A low budget 1953 sci-fi film, "Phantom from Space," directed by W Lee Wilder, brother to famed directer Billy Wilder, screens story of brief visit by invisible alien,whose spacecraft ditches off California coast. The film gets panned in reviews, but the present writer had similar experience provided by plot summary at answers.com below: "Phantom from Space is a far better film than its lurid title and skintight budget would indicate. The scene is Santa Monica, where the community is plagued by what seems to be a serial killer. Thanks to a pre-credits
sequence, the audience knows that the murderer is a visitor from outer
space, who becomes invisible upon shedding his spacesuit. Government
agent Hazen (Ted Cooper) teams with LAPD lieutenant Bowers (Harry Landers)
to track down the extraterrestrial fugitive. It gradually develops that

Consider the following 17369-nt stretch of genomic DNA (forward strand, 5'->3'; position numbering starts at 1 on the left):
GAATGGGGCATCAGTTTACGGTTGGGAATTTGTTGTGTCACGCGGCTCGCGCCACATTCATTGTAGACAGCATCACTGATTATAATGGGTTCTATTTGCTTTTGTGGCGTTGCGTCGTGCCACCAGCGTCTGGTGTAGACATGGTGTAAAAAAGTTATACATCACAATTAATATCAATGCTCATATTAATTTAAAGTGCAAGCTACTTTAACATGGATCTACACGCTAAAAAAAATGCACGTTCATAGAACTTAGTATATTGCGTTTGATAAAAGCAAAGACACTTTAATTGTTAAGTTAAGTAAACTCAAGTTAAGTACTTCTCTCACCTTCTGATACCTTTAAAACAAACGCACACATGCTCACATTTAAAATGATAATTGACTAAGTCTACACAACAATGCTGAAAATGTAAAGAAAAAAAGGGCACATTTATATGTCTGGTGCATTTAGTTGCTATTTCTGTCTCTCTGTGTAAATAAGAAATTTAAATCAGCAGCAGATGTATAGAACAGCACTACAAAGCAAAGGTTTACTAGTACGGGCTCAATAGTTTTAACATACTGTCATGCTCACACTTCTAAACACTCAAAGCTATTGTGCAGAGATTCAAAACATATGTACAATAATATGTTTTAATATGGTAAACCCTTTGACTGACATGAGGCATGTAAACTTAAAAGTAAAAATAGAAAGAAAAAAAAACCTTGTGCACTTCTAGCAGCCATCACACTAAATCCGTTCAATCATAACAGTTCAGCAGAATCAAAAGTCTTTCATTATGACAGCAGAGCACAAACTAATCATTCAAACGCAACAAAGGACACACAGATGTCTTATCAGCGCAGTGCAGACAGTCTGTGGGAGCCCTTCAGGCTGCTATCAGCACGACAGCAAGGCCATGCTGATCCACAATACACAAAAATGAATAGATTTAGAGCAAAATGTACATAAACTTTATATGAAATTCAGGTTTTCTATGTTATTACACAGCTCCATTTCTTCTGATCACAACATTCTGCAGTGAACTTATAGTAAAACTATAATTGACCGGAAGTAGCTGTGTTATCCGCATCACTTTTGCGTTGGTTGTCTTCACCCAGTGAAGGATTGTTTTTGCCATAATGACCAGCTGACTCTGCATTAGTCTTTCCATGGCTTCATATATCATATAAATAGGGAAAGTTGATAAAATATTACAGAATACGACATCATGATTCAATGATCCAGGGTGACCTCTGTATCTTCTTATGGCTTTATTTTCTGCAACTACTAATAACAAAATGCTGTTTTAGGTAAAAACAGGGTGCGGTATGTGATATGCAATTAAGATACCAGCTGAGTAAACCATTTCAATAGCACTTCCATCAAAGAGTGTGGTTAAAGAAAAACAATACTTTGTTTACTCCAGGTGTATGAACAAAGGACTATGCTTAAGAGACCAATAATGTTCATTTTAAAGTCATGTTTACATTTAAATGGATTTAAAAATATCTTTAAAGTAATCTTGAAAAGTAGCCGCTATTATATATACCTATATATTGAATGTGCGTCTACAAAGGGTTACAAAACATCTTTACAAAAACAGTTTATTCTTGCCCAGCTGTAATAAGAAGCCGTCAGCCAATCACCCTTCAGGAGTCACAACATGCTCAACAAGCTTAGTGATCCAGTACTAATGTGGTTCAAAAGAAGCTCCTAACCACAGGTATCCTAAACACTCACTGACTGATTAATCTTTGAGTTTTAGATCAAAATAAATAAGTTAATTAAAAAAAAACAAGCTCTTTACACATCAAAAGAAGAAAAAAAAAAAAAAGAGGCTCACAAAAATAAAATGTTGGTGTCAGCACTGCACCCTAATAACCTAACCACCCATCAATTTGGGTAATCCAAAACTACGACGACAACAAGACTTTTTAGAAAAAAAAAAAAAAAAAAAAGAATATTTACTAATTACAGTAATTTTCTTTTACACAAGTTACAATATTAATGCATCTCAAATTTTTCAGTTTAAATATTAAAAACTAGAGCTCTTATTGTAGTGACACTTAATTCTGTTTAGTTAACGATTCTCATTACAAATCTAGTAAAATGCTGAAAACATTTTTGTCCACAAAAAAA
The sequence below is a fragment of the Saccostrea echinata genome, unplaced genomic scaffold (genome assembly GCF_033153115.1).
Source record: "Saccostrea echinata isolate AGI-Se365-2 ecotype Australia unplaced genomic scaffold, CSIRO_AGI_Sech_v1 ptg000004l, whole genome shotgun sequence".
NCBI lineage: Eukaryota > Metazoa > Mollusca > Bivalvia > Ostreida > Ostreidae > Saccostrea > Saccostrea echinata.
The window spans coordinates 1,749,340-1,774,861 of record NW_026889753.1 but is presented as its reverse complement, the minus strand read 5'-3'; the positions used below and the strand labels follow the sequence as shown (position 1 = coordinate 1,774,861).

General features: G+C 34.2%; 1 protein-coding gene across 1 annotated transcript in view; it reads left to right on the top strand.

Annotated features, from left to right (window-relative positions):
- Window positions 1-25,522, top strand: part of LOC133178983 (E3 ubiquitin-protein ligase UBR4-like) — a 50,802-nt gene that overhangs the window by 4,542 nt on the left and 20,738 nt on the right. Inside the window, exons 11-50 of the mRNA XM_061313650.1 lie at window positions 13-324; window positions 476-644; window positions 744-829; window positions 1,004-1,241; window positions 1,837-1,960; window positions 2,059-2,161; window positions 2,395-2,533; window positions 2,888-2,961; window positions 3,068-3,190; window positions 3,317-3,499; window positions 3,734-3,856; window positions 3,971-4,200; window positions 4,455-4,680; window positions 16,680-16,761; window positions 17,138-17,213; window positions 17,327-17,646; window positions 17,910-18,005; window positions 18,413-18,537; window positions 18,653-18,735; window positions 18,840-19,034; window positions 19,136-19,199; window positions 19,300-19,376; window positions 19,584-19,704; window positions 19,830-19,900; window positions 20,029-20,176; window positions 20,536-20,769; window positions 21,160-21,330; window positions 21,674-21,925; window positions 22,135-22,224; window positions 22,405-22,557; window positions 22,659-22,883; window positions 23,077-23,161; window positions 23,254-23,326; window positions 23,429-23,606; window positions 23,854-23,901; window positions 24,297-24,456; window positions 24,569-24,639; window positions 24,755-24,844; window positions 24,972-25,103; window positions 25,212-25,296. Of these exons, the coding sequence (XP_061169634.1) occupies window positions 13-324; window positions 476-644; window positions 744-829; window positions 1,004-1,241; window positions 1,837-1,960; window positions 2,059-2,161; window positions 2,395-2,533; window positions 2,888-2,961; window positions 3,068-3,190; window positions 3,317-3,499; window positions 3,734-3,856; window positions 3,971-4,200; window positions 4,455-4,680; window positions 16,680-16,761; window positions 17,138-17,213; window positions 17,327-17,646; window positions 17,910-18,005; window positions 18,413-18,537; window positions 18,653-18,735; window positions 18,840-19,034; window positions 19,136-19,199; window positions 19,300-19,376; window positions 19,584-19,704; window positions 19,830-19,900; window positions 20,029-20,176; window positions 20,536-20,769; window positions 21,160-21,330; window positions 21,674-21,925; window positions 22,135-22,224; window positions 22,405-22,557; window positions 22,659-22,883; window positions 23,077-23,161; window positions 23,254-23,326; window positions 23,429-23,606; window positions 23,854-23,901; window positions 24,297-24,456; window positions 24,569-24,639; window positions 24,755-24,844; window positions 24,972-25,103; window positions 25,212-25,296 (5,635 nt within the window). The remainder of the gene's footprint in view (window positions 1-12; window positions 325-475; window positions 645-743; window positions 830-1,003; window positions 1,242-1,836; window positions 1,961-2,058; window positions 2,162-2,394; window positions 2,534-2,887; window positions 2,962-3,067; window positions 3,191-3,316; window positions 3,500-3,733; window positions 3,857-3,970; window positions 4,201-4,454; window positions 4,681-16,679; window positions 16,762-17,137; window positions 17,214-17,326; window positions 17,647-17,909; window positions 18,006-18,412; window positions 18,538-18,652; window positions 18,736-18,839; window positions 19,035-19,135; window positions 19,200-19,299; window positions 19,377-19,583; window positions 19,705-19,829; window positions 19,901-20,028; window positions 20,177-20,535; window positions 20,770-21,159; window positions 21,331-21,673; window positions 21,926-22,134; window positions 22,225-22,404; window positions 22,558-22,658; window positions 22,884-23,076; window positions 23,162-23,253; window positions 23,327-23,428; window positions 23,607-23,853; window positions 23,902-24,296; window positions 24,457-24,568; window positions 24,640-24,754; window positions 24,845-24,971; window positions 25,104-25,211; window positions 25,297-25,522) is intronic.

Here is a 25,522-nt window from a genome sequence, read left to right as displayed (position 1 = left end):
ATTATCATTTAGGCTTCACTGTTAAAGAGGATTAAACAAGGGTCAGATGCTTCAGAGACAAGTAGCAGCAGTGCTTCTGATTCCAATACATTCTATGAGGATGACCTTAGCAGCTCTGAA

the space man is not a predator, merely a very frightened and defensive
individual, but by the time this realization is made, it's too late for
him. Efficiently directed by W. Lee Wilder
(Billy's brother), Phantom from Space boasts some very impressive
special effects for a film of its type, courtesy of special-effects
technician Alex Welden and optical effects specialist Howard Anderson. ~
Hal Erickson, Rovi."
In retrospect, most notable character is, perhaps, Noreen Nash as Barbara Randall, woman on DVD cover (picture) and commanded her own Topps magic movie star card (picture, right). Nash began in Hollywood as a showgirl but catapulted her looks into a career, including author of a 1980 romance novel. Nash has a following due to her movie star good looks. The special effects range from less impressive at movie's start to very good if not excellent by film's end. The final scenes when alien suffocates in Earth's atmosphere and humanoid form becomes visible to human eye are impressive for its time. It's an entertaining 72 minutes near height of UFO hysteria of early fifties. Admission is free to glimpse a time capsule from fifties below.